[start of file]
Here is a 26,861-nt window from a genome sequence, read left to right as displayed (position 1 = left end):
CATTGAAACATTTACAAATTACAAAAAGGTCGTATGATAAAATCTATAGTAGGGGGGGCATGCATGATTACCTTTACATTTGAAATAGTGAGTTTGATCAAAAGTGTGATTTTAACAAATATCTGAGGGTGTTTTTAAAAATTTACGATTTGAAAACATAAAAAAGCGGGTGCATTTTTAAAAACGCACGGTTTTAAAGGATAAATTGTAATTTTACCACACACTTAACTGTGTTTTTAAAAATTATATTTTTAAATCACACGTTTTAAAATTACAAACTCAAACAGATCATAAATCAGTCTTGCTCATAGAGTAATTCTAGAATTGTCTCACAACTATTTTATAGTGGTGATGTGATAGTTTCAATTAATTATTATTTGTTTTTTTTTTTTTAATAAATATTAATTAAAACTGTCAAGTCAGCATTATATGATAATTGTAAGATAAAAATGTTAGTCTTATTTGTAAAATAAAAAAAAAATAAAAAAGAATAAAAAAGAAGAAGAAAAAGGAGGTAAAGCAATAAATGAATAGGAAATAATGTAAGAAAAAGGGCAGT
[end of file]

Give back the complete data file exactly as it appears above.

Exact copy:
Here is a 26,861-nt window from a genome sequence, read left to right as displayed (position 1 = left end):
CATTGAAACATTTACAAATTACAAAAAGGTCGTATGATAAAATCTATAGTAGGGGGGGCATGCATGATTACCTTTACATTTGAAATAGTGAGTTTGATCAAAAGTGTGATTTTAACAAATATCTGAGGGTGTTTTTAAAAATTTACGATTTGAAAACATAAAAAAGCGGGTGCATTTTTAAAAACGCACGGTTTTAAAGGATAAATTGTAATTTTACCACACACTTAACTGTGTTTTTAAAAATTATATTTTTAAATCACACGTTTTAAAATTACAAACTCAAACAGATCATAAATCAGTCTTGCTCATAGAGTAATTCTAGAATTGTCTCACAACTATTTTATAGTGGTGATGTGATAGTTTCAATTAATTATTATTTGTTTTTTTTTTTTTAATAAATATTAATTAAAACTGTCAAGTCAGCATTATATGATAATTGTAAGATAAAAATGTTAGTCTTATTTGTAAAATAAAAAAAAAATAAAAAAGAATAAAAAAGAAGAAGAAAAAGGAGGTAAAGCAATAAATGAATAGGAAATAATGTAAGAAAAAGGGCAGT